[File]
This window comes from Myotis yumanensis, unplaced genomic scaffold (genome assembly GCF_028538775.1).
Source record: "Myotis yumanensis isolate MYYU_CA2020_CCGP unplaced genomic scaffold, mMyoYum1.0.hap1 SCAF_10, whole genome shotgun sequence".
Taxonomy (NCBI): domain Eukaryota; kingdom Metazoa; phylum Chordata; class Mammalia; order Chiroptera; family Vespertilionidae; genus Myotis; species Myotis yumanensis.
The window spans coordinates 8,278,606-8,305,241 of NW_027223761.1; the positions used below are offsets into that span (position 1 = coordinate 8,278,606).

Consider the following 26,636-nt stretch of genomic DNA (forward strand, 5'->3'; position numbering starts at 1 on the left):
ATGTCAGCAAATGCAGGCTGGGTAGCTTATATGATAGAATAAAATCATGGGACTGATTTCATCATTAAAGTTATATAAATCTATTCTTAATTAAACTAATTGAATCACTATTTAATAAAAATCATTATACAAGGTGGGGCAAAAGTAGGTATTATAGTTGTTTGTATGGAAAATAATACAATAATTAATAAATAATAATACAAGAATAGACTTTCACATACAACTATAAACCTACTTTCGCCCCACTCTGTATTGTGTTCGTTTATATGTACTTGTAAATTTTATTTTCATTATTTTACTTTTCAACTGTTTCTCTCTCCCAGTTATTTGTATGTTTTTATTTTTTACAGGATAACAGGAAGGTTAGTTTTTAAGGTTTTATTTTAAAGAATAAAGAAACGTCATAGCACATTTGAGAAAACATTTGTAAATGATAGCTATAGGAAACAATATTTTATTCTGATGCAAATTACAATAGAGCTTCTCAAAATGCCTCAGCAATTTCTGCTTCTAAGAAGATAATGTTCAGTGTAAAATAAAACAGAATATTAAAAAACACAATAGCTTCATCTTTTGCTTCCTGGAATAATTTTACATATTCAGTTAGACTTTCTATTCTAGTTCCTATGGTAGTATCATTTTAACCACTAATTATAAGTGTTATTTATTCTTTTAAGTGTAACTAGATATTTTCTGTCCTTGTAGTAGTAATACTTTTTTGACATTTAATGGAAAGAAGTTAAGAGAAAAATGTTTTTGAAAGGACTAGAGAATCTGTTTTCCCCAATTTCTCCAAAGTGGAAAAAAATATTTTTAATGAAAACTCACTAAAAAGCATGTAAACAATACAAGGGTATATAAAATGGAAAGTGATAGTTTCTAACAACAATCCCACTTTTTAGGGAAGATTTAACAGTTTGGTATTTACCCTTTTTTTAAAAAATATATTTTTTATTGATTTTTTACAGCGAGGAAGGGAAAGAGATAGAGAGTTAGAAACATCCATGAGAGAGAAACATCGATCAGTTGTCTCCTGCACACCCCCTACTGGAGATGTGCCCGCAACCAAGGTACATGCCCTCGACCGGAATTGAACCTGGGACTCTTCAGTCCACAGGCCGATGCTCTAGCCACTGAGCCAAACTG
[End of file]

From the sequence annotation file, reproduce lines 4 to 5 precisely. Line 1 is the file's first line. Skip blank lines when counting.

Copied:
The window spans coordinates 8,278,606-8,305,241 of NW_027223761.1; the positions used below are offsets into that span (position 1 = coordinate 8,278,606).

Consider the following 26,636-nt stretch of genomic DNA (forward strand, 5'->3'; position numbering starts at 1 on the left):